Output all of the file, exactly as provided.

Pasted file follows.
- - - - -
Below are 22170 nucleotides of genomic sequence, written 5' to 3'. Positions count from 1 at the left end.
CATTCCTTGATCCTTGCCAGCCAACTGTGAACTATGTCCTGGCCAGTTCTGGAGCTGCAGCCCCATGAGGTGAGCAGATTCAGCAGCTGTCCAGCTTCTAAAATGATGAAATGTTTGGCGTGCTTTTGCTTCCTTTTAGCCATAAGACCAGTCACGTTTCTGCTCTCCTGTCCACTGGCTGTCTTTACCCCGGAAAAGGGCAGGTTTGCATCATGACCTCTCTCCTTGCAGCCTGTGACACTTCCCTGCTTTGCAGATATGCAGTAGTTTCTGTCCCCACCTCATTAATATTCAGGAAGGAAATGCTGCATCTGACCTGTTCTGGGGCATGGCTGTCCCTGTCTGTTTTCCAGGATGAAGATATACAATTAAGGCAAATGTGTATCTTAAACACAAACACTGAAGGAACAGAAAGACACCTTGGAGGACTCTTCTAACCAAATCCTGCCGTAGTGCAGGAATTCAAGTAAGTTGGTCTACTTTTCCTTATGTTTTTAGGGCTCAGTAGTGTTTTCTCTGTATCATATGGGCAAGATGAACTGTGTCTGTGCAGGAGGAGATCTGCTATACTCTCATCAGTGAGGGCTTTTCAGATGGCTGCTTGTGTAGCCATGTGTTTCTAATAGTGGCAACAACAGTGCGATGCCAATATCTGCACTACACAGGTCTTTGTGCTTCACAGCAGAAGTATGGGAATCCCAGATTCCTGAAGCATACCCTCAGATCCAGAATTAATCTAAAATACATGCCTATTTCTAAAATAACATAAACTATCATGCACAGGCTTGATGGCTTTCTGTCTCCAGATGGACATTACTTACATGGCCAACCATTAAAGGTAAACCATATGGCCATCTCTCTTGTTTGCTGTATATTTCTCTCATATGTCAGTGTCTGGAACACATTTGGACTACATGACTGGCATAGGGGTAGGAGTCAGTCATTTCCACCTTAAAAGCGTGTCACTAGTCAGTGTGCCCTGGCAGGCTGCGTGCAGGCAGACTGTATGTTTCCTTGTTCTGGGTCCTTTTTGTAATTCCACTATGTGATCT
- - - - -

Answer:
Below are 22170 nucleotides of genomic sequence, written 5' to 3'. Positions count from 1 at the left end.
CATTCCTTGATCCTTGCCAGCCAACTGTGAACTATGTCCTGGCCAGTTCTGGAGCTGCAGCCCCATGAGGTGAGCAGATTCAGCAGCTGTCCAGCTTCTAAAATGATGAAATGTTTGGCGTGCTTTTGCTTCCTTTTAGCCATAAGACCAGTCACGTTTCTGCTCTCCTGTCCACTGGCTGTCTTTACCCCGGAAAAGGGCAGGTTTGCATCATGACCTCTCTCCTTGCAGCCTGTGACACTTCCCTGCTTTGCAGATATGCAGTAGTTTCTGTCCCCACCTCATTAATATTCAGGAAGGAAATGCTGCATCTGACCTGTTCTGGGGCATGGCTGTCCCTGTCTGTTTTCCAGGATGAAGATATACAATTAAGGCAAATGTGTATCTTAAACACAAACACTGAAGGAACAGAAAGACACCTTGGAGGACTCTTCTAACCAAATCCTGCCGTAGTGCAGGAATTCAAGTAAGTTGGTCTACTTTTCCTTATGTTTTTAGGGCTCAGTAGTGTTTTCTCTGTATCATATGGGCAAGATGAACTGTGTCTGTGCAGGAGGAGATCTGCTATACTCTCATCAGTGAGGGCTTTTCAGATGGCTGCTTGTGTAGCCATGTGTTTCTAATAGTGGCAACAACAGTGCGATGCCAATATCTGCACTACACAGGTCTTTGTGCTTCACAGCAGAAGTATGGGAATCCCAGATTCCTGAAGCATACCCTCAGATCCAGAATTAATCTAAAATACATGCCTATTTCTAAAATAACATAAACTATCATGCACAGGCTTGATGGCTTTCTGTCTCCAGATGGACATTACTTACATGGCCAACCATTAAAGGTAAACCATATGGCCATCTCTCTTGTTTGCTGTATATTTCTCTCATATGTCAGTGTCTGGAACACATTTGGACTACATGACTGGCATAGGGGTAGGAGTCAGTCATTTCCACCTTAAAAGCGTGTCACTAGTCAGTGTGCCCTGGCAGGCTGCGTGCAGGCAGACTGTATGTTTCCTTGTTCTGGGTCCTTTTTGTAATTCCACTATGTGATCT